18 February 2014

Treacherous weapons

Newsflash: prominent / eminent / official person expresses opinion / prediction somehow relevant to independence referendum shocker, Yes / No campaigners outraged.

It is becoming a familiar format. The media unearth a suitably credentialled worthy or bigwig, ask them a few prickly questions, and invite an indiscretion liable to wind up one side of the constitutional debate. Which is generally fair game. This Sunday it was Barroso's declaration that an independent Scotland's EU accession would be "difficult if not impossible", for which read, bloody hard, tending towards chuffing hard. Cue salivation in Class 2B, as the Bash Street Better Together kids get their tweets formulated and fire off a series of whizzpoppers about pariah Scotland's hilarious exclusion from Europe, like the plooky teen tapping, ignored, at the form room door. 

On one level, this is a perfectly understandable response on their part.  Uncertainty and risk are the No campaign's favoured instruments.  They want us to see the independence referendum as a jury might a criminal trial, with Yes campaigners' being afforded the opportunity to displace the presumption in favour of union.  Has the prosecution proven its case? If not, the defence need not take to its pins and clear its throat to offer a reasoned account of its own. The proposition falls.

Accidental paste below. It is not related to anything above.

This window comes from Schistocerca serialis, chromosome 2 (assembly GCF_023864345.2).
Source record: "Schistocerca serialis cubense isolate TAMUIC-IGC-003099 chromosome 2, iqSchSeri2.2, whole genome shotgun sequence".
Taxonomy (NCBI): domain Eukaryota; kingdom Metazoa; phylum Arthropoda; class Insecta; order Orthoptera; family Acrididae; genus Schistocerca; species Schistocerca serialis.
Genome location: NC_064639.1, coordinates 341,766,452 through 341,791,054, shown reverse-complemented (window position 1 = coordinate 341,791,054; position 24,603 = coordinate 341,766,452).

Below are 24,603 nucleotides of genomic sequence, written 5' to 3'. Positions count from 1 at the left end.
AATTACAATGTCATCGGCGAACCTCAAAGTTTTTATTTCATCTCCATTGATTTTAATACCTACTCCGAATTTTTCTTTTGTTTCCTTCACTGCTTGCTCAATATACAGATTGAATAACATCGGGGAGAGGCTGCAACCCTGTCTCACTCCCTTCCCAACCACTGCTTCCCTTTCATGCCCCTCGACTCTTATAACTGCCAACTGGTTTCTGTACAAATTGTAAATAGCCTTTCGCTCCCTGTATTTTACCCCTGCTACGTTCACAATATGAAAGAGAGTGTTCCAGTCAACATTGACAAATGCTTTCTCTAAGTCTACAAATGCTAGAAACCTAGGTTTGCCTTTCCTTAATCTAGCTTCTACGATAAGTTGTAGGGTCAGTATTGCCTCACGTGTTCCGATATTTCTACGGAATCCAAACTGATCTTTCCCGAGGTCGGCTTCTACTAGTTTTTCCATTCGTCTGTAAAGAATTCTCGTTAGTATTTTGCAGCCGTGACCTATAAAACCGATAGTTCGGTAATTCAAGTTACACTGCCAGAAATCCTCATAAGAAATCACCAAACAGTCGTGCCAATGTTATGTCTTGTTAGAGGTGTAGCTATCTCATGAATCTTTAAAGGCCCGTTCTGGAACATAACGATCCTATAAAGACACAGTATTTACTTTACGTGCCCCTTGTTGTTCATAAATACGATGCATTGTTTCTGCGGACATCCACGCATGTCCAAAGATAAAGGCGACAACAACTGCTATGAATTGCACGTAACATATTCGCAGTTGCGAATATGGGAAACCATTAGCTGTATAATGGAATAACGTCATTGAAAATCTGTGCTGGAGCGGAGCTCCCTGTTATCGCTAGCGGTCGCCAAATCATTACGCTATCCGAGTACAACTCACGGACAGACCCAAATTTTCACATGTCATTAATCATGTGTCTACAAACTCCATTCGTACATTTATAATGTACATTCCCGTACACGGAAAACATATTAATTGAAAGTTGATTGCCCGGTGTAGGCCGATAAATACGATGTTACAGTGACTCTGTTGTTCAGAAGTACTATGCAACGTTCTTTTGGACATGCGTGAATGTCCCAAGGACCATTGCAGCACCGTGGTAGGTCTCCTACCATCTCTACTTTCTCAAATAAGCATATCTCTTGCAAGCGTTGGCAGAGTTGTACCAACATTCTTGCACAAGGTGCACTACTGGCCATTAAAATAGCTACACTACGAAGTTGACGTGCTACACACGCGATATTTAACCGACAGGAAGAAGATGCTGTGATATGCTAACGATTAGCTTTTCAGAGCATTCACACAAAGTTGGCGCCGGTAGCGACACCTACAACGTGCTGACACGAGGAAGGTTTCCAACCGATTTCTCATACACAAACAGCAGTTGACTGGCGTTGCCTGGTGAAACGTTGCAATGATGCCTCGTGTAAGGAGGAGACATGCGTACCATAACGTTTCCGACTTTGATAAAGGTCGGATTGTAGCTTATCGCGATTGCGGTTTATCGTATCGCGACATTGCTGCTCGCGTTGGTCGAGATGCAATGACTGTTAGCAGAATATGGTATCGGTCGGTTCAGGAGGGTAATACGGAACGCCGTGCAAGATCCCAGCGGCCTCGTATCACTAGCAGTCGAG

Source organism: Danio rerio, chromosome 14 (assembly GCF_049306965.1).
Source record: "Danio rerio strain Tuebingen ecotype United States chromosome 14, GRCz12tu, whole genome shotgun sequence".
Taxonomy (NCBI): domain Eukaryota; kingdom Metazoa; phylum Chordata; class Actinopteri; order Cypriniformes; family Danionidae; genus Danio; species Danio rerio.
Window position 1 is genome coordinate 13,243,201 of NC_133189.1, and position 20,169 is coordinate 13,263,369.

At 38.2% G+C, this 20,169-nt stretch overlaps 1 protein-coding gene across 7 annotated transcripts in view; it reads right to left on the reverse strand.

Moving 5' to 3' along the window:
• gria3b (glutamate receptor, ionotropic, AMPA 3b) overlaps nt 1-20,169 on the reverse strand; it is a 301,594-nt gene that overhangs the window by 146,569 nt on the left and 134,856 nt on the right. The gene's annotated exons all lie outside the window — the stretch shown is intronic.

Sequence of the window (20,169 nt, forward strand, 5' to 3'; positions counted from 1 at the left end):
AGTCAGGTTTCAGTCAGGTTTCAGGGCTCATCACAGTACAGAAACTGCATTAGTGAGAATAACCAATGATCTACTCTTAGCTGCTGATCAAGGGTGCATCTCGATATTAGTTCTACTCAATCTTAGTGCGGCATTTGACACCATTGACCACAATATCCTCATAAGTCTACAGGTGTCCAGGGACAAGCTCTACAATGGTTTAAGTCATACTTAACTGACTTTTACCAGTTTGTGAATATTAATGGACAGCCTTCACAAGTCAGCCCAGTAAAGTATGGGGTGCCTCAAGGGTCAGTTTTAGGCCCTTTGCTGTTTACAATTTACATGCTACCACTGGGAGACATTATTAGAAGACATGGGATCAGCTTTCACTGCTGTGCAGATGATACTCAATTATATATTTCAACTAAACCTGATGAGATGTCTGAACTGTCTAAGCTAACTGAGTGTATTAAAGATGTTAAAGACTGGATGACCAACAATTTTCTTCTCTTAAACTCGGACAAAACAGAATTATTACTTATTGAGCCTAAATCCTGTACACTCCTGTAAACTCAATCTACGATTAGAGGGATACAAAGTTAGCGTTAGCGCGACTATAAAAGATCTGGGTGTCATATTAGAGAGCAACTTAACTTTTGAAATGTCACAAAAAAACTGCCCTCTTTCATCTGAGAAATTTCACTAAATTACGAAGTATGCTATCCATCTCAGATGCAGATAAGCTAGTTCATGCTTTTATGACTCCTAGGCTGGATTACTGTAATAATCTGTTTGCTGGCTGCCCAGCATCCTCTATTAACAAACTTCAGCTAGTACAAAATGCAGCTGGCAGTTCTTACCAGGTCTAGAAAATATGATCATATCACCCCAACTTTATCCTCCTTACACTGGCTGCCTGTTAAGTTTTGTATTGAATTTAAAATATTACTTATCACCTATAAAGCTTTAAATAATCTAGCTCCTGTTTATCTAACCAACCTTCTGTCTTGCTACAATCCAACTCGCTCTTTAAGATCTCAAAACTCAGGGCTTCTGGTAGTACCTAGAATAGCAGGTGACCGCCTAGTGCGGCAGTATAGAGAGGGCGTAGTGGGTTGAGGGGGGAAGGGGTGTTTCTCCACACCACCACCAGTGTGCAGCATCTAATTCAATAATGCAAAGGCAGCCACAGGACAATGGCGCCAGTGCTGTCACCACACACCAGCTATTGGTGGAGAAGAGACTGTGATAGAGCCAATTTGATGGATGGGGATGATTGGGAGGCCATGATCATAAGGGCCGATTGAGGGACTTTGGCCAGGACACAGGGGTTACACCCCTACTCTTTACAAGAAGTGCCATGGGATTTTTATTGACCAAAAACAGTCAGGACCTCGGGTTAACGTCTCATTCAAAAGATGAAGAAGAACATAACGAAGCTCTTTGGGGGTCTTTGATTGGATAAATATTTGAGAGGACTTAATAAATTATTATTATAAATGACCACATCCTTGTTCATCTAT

Where, it seems to me, Better Together go wrong is that they've ceased properly to discriminate between credible and incredible lines of attack.  Does a particular intervention, however wrong-headed, ignorant or loopy favour our position? Then attack, attack, attack. This isn't a phenomenon unique to themselves. Pro-independence folk share the bad habit of enthusiastically promoting congenial interventions in the debate, however objectively dodgy their reasoning or provenance.  The First Minister loves to quote an eminent somebody, pouring icy water on an opponent's position. But we have to try to retain our critical faculties, and resist the partisan logic that every scrap of opinion, prophecy or claim which happens to chime with our constitutional preferences must be right.  That way intellectual bankruptcy lies.